The decision of WHO for recommending the introduction of TCV in Typhoid-endemic countries was a very pleasant surprise for all of us living the developing world with high prevalence of typhoid. Dr. Samir and his team did not expect anyone to invest on Typhoid as it is the “disease of the poor” and the associated possibility of market failure. Throughout Dr. Samir’s entire life working as a microbiologist, he observed that 3 out of 4 blood cultures isolates in the community was Salmonella Typhi, the causative organism of Typhoid, and yet it went disregarded as a high burden infectious disease.
For the introduction of any vaccine there is the need of collaboration between multiple groups, for example between donors, industries, and the policymakers. Without their willingness and contribution, vaccines do not reach the population who needs them the most.
Dr. Samir truly appreciates Bharat Biotech for taking up the initiative to invest on TCV even when the company was uncertain about the appetite for such a vaccine and a market that can pay for it! Now that it is pre-qualified by WHO, Gavi, without delay, declared a 85 million dollars funding for the availability of TCV for low middle-income countries.
It is not a vaccine that prevents disease, it is vaccination that does; the journey has just begun and many obstacles are to be overcome. We have the data, we have an effective and safe vaccine pre-qualified by WHO and we have the commitment of support from Gavi for its introduction. While the wheels have started rolling, it is now time for respective countries and policymakers to seize this opportunity, come together and play their roles to ensure that this vaccine reaches the children in need.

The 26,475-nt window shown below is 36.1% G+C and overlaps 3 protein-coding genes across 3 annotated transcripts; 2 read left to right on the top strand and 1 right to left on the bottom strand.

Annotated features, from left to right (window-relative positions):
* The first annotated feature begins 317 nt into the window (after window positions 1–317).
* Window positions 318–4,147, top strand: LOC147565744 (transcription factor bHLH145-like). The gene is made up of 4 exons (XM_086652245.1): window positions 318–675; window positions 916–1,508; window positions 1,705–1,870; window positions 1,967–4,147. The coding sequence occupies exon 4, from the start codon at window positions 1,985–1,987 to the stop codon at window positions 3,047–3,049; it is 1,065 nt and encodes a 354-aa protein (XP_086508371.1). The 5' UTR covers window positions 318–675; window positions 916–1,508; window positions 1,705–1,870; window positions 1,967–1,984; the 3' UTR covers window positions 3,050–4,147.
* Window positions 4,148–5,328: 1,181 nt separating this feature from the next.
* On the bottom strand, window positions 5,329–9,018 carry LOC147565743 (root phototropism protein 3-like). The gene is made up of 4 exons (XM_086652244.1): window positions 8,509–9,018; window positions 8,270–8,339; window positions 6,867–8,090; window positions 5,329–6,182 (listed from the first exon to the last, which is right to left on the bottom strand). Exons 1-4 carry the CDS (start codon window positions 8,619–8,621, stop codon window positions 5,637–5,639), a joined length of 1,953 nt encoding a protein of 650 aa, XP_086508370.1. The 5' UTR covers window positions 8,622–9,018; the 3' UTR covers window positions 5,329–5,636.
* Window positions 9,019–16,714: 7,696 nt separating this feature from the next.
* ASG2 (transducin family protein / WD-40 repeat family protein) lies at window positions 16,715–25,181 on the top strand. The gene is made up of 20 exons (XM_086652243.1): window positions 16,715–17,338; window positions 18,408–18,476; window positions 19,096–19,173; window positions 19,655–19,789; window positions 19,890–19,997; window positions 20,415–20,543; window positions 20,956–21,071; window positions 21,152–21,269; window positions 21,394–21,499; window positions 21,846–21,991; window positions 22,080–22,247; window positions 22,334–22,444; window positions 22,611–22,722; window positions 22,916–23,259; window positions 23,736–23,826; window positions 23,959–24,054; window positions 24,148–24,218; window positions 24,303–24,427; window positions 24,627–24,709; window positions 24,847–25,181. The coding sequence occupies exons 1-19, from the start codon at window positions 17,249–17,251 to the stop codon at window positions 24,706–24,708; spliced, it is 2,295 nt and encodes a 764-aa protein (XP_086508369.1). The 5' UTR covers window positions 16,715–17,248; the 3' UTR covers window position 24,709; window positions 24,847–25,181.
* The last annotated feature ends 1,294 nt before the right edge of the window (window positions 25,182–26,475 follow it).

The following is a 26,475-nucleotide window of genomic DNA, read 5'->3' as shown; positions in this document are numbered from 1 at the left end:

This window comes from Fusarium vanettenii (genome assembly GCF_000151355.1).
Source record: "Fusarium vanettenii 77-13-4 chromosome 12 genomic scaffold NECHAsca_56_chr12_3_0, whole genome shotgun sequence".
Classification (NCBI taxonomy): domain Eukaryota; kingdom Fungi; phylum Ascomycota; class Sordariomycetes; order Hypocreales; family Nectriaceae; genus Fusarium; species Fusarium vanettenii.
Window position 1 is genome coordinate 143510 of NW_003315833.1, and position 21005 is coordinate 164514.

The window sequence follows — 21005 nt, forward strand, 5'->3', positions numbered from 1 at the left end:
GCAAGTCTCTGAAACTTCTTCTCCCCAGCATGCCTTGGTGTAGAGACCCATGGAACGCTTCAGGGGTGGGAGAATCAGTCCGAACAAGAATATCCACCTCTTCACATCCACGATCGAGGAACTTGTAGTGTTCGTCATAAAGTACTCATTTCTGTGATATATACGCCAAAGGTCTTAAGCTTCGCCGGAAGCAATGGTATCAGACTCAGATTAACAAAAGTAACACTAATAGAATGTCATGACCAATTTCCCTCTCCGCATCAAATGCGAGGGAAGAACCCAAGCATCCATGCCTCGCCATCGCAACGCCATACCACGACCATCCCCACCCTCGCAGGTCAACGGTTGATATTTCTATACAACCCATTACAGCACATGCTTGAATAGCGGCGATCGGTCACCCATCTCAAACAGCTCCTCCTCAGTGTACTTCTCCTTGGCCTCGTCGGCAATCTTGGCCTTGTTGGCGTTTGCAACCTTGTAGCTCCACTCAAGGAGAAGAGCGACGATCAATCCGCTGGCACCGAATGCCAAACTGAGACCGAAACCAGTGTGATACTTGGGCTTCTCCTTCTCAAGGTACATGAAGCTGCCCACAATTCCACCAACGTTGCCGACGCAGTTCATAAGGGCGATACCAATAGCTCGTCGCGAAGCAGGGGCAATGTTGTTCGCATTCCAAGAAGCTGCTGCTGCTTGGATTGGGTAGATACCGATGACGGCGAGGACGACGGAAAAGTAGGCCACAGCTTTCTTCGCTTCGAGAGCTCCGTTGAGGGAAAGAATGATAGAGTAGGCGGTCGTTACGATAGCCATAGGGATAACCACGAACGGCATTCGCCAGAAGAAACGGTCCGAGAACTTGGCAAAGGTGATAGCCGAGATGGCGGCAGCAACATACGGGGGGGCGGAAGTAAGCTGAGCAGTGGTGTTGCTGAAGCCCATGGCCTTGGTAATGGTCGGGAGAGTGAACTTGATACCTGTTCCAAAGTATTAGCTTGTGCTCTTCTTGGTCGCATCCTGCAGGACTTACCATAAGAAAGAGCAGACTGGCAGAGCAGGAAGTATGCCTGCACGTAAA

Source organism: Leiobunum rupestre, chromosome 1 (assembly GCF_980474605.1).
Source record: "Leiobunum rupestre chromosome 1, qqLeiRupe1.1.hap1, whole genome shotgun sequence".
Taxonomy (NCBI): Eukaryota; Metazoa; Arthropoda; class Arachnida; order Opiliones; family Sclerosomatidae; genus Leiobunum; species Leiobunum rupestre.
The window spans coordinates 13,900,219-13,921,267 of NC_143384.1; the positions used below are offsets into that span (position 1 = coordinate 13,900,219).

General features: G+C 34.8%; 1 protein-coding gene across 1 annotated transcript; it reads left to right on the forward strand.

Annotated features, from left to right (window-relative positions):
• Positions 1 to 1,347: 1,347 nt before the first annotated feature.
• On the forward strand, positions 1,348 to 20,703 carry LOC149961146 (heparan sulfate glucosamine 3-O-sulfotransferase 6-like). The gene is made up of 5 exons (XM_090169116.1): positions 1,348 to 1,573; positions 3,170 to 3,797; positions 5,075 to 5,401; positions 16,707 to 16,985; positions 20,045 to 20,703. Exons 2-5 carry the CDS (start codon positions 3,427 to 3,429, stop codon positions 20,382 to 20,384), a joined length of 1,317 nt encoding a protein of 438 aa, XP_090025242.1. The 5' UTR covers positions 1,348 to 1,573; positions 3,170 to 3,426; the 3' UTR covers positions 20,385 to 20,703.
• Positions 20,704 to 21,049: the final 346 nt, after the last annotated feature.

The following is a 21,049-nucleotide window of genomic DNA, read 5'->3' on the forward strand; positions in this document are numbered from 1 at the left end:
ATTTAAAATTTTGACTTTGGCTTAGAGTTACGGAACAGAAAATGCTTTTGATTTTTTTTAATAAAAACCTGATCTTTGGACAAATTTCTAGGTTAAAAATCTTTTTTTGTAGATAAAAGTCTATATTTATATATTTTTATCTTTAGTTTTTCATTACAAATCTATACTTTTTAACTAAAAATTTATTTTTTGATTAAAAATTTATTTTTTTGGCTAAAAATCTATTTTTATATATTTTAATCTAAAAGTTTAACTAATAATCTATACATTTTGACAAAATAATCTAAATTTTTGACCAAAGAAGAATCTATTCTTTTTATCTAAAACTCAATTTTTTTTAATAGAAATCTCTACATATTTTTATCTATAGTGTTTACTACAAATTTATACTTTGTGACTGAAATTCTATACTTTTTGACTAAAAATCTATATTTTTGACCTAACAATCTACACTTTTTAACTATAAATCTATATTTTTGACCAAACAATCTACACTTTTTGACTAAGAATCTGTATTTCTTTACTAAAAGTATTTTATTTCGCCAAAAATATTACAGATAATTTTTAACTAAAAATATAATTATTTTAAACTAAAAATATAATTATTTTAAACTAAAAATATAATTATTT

Researchers and scientists need to present their data convincingly and persuade the policymakers to institute the right combination of policy changes on the ground, accounting for limited resources and competing priorities.
Going forward, vaccination is not the end of the story either. Samir’s team need to continue surveillance to measure the impact of TCV introduction on Typhoid burden and the improvement of the overall health system. It will be vital to keep a close monitor the behavior of the distant cousin of Salmonella Typhi, Salmonella Paratyphi, during the post TCV period.
Samir urges that industries do not decelerate their effort on development of a bivalent vaccine that can prevent diseases by both these pathogens. Finally, he sees one last but a big challenge – the countries that need TCV the most, also has large birth cohorts and therefore will severely test the capability of only one industry to provide with an uninterrupted supply of this vaccine to all countries in need. He hopes, together we can encourage more industries to consolidate and produce more to ensure that countries in the South Asia and Africa do not suffer from deficits, which can jeopardize the momentum of this whole campaign.
Bangladeshis, like any other low-key and middle-income countries, usually receive a vaccine after 20-25 years of its introduction in the developed world – pneumococcal vaccines took 20 years and Hib vaccine took 25 years to travel here. This is the first time that a vaccine will be FIRST introduced in a country where it is needed the most. Its introduction will be a huge public health triumph.